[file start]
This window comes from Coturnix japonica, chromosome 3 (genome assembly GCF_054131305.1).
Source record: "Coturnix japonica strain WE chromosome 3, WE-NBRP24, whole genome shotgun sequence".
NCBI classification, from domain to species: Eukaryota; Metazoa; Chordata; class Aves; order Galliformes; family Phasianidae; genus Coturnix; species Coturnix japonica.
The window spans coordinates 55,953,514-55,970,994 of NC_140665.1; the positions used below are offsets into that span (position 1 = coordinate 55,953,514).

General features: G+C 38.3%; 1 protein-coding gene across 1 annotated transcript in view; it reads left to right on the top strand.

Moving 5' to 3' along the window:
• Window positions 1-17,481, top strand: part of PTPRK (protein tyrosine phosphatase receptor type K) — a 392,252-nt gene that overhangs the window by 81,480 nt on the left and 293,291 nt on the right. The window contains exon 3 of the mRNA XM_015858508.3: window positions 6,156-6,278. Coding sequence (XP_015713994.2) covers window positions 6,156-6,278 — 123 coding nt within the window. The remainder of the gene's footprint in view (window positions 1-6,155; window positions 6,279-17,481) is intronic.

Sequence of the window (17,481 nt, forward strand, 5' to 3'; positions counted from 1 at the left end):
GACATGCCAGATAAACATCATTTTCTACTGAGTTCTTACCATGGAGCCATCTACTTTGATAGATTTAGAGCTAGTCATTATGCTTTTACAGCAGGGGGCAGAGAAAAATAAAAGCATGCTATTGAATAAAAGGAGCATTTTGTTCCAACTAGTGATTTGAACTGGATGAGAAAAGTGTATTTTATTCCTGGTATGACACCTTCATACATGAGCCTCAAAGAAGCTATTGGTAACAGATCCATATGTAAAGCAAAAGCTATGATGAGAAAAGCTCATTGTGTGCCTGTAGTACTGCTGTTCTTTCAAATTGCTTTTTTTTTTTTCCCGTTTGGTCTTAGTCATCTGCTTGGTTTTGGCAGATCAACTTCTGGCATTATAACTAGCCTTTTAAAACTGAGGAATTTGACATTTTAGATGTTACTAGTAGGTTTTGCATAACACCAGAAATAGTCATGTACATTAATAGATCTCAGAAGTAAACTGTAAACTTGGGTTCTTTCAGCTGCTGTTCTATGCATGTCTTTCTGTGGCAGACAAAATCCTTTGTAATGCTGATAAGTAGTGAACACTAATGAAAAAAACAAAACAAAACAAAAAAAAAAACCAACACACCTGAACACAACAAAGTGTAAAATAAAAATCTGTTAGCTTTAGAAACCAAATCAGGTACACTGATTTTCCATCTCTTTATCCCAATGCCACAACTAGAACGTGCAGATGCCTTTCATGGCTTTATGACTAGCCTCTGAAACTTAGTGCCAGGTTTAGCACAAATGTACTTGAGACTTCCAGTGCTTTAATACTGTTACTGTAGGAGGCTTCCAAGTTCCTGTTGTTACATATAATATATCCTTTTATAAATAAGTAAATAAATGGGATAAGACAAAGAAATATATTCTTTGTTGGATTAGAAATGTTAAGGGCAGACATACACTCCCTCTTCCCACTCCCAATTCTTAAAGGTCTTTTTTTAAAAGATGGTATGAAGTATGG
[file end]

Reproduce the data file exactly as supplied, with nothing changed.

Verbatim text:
This window comes from Coturnix japonica, chromosome 3 (genome assembly GCF_054131305.1).
Source record: "Coturnix japonica strain WE chromosome 3, WE-NBRP24, whole genome shotgun sequence".
NCBI classification, from domain to species: Eukaryota; Metazoa; Chordata; class Aves; order Galliformes; family Phasianidae; genus Coturnix; species Coturnix japonica.
The window spans coordinates 55,953,514-55,970,994 of NC_140665.1; the positions used below are offsets into that span (position 1 = coordinate 55,953,514).

General features: G+C 38.3%; 1 protein-coding gene across 1 annotated transcript in view; it reads left to right on the top strand.

Moving 5' to 3' along the window:
• Window positions 1-17,481, top strand: part of PTPRK (protein tyrosine phosphatase receptor type K) — a 392,252-nt gene that overhangs the window by 81,480 nt on the left and 293,291 nt on the right. The window contains exon 3 of the mRNA XM_015858508.3: window positions 6,156-6,278. Coding sequence (XP_015713994.2) covers window positions 6,156-6,278 — 123 coding nt within the window. The remainder of the gene's footprint in view (window positions 1-6,155; window positions 6,279-17,481) is intronic.

Sequence of the window (17,481 nt, forward strand, 5' to 3'; positions counted from 1 at the left end):
GACATGCCAGATAAACATCATTTTCTACTGAGTTCTTACCATGGAGCCATCTACTTTGATAGATTTAGAGCTAGTCATTATGCTTTTACAGCAGGGGGCAGAGAAAAATAAAAGCATGCTATTGAATAAAAGGAGCATTTTGTTCCAACTAGTGATTTGAACTGGATGAGAAAAGTGTATTTTATTCCTGGTATGACACCTTCATACATGAGCCTCAAAGAAGCTATTGGTAACAGATCCATATGTAAAGCAAAAGCTATGATGAGAAAAGCTCATTGTGTGCCTGTAGTACTGCTGTTCTTTCAAATTGCTTTTTTTTTTTTCCCGTTTGGTCTTAGTCATCTGCTTGGTTTTGGCAGATCAACTTCTGGCATTATAACTAGCCTTTTAAAACTGAGGAATTTGACATTTTAGATGTTACTAGTAGGTTTTGCATAACACCAGAAATAGTCATGTACATTAATAGATCTCAGAAGTAAACTGTAAACTTGGGTTCTTTCAGCTGCTGTTCTATGCATGTCTTTCTGTGGCAGACAAAATCCTTTGTAATGCTGATAAGTAGTGAACACTAATGAAAAAAACAAAACAAAACAAAAAAAAAAACCAACACACCTGAACACAACAAAGTGTAAAATAAAAATCTGTTAGCTTTAGAAACCAAATCAGGTACACTGATTTTCCATCTCTTTATCCCAATGCCACAACTAGAACGTGCAGATGCCTTTCATGGCTTTATGACTAGCCTCTGAAACTTAGTGCCAGGTTTAGCACAAATGTACTTGAGACTTCCAGTGCTTTAATACTGTTACTGTAGGAGGCTTCCAAGTTCCTGTTGTTACATATAATATATCCTTTTATAAATAAGTAAATAAATGGGATAAGACAAAGAAATATATTCTTTGTTGGATTAGAAATGTTAAGGGCAGACATACACTCCCTCTTCCCACTCCCAATTCTTAAAGGTCTTTTTTTAAAAGATGGTATGAAGTATGG